I recently re-finished an excellent listen by Ernest Cline, narrated by Wil Wheaton, that I think will become a perennial entertainment. One of my favorite elements of READY PLAYER ONE is the pacing. Not too fast, not too slow. The writing, especially when expressed through Wheaton’s voice, flows on by like a summer river.
Warning spoilers be here.
Cline is most definitely an 80’s-o-phile and READY PLAYER ONE is at once a semi-historical recollection of the decade and an excellent imagining of a future that carries its own baggage. The story’s hero is Wade Watts/Parzival, a dirt poor dude living in the stacks who manages to escape poverty and stupidity through his dedication to a virtual universe known as the OASIS. From start to finish, this story is about overcoming anything using nothing but perseverance.
Parzival makes his own success, from cobbling together trashed decks found in the waste piles of The Stacks to finding the copper key to a grand meeting battle with the leader of an evil corporation, the kid finds a way. It is an inspiring and, in no small way, enjoyable story because I found it soooooo easy to slip into Wades point of view. Wheaton’s voice acting has a lot to do with that as well. A very powerful story telling combination for this child of the 80’s.
My major criticism has to do with the cardboard dohicky above. Someone recently presented this as an alternative to the Oculus Rift while attending the Google IO conference and this sort of MacGyvering is precisely the kind of thing I wanted more of from the story. Cline gives Wade his OASIS rig and haptic gloves by sending him to school within the virtual space. I say, “too easy.” It felt like one of those fortunate effects of a world built solely for the advancement of the story. How I would have reveled had Wade found a way to use some ABC bubble gum, a Swiss Army knife and a trashed smart phone to cobble together his entrance into the OASIS.
Bonus points could have been awarded later in the story should Cline have managed to figure out a way to get Wade into IOI database using similar hacked methods. Again, too easy. Just having him scan the interwebs for access codes before he embeds himself as an indentured worker intent on destroying the company from within made me sad. I wanted Farris Bueller to tie slip knots to manikins. I wanted Mac to pull cables out of something and plug them into a cactus. I wanted hacks, improvisation, and pithy quotable phrases that I’d recite in my dreams. “Yippee Ki Yay Yeah, Mother Fucker!”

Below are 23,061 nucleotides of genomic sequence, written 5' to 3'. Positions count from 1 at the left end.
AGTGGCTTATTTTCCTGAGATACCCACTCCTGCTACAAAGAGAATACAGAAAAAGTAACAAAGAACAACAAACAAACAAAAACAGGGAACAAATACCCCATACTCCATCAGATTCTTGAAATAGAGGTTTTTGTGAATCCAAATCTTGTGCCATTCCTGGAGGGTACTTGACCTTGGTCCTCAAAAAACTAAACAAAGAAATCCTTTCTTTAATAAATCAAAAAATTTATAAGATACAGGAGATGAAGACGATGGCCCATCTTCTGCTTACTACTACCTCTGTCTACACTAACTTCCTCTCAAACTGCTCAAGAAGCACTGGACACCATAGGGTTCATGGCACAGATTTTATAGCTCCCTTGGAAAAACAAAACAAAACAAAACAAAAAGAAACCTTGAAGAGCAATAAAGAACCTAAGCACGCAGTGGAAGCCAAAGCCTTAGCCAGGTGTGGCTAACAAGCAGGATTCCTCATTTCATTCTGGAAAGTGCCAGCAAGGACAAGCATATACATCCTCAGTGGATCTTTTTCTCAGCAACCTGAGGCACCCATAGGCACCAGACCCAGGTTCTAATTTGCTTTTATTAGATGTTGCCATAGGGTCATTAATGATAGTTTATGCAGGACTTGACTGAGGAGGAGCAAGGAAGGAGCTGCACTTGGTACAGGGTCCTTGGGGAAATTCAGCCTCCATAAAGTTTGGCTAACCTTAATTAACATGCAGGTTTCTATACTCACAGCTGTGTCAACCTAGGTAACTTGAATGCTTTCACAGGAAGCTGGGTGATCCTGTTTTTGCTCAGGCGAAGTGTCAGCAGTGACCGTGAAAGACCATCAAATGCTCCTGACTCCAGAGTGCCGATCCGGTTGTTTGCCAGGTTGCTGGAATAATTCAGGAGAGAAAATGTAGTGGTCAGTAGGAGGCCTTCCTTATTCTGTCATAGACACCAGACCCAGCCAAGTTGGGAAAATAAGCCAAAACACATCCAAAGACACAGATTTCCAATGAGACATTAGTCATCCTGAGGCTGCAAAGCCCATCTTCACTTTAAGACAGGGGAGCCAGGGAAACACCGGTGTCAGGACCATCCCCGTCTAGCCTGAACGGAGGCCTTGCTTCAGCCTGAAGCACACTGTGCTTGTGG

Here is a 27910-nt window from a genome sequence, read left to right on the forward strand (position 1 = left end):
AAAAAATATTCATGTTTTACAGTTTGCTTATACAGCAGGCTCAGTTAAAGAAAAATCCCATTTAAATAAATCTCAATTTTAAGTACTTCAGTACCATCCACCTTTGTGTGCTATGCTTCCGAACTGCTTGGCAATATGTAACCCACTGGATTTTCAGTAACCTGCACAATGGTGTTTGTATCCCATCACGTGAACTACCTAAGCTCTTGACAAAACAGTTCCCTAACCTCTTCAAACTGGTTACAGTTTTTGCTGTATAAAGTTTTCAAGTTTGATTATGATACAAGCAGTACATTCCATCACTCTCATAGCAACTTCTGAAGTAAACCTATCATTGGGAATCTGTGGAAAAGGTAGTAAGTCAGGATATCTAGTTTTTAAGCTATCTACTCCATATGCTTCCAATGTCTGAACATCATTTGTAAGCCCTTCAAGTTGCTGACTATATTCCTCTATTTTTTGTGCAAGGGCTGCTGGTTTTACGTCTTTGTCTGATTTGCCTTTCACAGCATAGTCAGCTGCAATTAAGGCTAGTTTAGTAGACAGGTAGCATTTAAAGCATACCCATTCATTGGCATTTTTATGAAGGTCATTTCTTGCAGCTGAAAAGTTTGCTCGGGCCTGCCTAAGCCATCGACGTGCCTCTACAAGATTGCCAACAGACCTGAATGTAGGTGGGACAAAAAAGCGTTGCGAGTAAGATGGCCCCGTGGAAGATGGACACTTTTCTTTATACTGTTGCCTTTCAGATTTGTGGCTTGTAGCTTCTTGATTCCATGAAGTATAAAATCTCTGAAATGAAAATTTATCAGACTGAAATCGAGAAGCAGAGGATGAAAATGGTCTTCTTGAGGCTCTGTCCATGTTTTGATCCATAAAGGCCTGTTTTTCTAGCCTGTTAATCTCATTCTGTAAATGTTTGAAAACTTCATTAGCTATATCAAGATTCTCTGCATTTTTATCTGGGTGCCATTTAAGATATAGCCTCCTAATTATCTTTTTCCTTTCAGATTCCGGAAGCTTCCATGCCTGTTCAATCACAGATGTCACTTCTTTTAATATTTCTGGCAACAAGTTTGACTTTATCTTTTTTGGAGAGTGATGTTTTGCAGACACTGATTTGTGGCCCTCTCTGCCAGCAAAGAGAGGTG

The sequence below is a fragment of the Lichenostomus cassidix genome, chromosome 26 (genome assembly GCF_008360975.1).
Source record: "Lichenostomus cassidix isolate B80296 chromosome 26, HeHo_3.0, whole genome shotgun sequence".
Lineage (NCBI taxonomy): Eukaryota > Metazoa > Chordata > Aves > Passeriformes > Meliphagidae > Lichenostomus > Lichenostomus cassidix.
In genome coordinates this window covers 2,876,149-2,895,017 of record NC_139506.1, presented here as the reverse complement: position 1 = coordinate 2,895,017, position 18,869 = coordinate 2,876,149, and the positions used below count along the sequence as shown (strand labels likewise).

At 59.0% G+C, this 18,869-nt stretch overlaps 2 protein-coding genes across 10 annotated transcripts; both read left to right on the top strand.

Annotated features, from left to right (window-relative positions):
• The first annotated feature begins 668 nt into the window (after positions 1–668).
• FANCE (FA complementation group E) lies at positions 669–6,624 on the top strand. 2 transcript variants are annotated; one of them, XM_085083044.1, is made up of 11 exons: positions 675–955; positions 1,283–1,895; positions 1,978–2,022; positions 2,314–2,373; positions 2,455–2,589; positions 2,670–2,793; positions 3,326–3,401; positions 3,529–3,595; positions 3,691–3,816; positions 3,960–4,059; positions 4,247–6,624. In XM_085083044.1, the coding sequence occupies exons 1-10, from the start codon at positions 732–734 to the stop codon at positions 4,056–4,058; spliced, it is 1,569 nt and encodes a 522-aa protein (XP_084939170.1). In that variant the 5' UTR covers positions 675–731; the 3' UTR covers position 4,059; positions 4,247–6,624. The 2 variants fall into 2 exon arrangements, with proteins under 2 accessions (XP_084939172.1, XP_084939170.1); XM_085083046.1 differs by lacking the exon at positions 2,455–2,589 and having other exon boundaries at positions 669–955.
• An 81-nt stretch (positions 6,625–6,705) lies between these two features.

But, not my story. And I really like it.
I spent the weekend watching and waiting for news of the Hugo awards; authors I enjoy, people I know, and some online acquaintances made their way to the 2013 LoneStarCon to engage in some socializing, pick up their awards, and participate in some panels.
Tobias Buckell posted an in-person write up of his experiences at the Con. It gives a really nice first person account of his time in San Antonio and makes me just a little bit jealous. I’m looking forward to seeing (if someone had enough forethought) or hearing more about the Future Energy panel that Buckell and Naam were part of. It sounds like there was some good debate about space solar (including discussion of the economics of shooting mass into orbit to have it return energy, and the potential of weaponization of space solar). I also wonder how much power economization played in this discussion. And, to wit, if anyone is looking at ways to reduce the role profit motive plays in projects of this nature. If you have this video please send me a link.
Also, there were a number of writers’ workshops, and boy oh boy what I would not have given to have been a fly on the wall in at least one of them.
Kudos go out to all the winners, in fact, all the writers and the many people who were considered this year. I’ve read three of the five novels that made it into consideration and I can imagine that it was a tough choice in the end between these. If you follow Bujold‘s serial you may be wondering how this will impact future Vorkosigan contributions. I sure hope there is more coming.
Critical mass … John Scalzi wins the 2013 Hugo award for best novel with Redshirts. Photograph: Jon Shapley/Demotix/Corbis
Scalzi walked away with the honors this year and he deserves it, Redshirts was pure JS. The slapstick, the sarcasm, and the constant twisting of tropes only got better with Wil Wheaton reading. Redshirts delivered where some of Scalzi’s more recent fuzzy contributions fell flat, and I hope I can smack him a hearty high-five in person some time soon.
- Redshirts: A Novel with Three Codas, John Scalzi (Tor)
- Captain Vorpatril’s Alliance, Lois McMaster Bujold (Baen)
- 2312, Kim Stanley Robinson (Orbit)
- Throne of the Crescent Moon, Saladin Ahmed (DAW)
- Blackout, Mira Grant (Orbit)
- The Emperor’s Soul, Brandon Sanderson (Tachyon Publications)
- After the Fall, Before the Fall, During the Fall, Nancy Kress (Tachyon Publications)
- “The Stars Do Not Lie”, Jay Lake (Asimov’s, Oct-Nov 2012)
- On a Red Station, Drifting, Aliette de Bodard (Immersion Press)
- San Diego 2014: The Last Stand of the California Browncoats, Mira Grant (Orbit)
- “The Girl-Thing Who Went Out for Sushi”, Pat Cadigan (Edge of Infinity, Solaris)
- “In Sea-Salt Tears”, Seanan McGuire (Self-published)
- “Fade To White”, Catherynne M. Valente (Clarkesworld, August 2012)
- “Rat-Catcher”, Seanan McGuire (A Fantasy Medley 2, Subterranean)
- “The Boy Who Cast No Shadow”, Thomas Olde Heuvelt (Postscripts: Unfit For Eden, PS Publications)
Best Short Story
- “Mono no Aware”, Ken Liu (The Future is Japanese, VIZ Media LLC)
- “Immersion”, Aliette de Bodard (Clarkesworld, June 2012)
- “Mantis Wives”, Kij Johnson (Clarkesworld, August 2012)
I posted the rest of the contestants and winners who are wordsmiths because a) these are publishers (including self publishing) which I need to keep better track of and b) because I need to read a lot of these authors.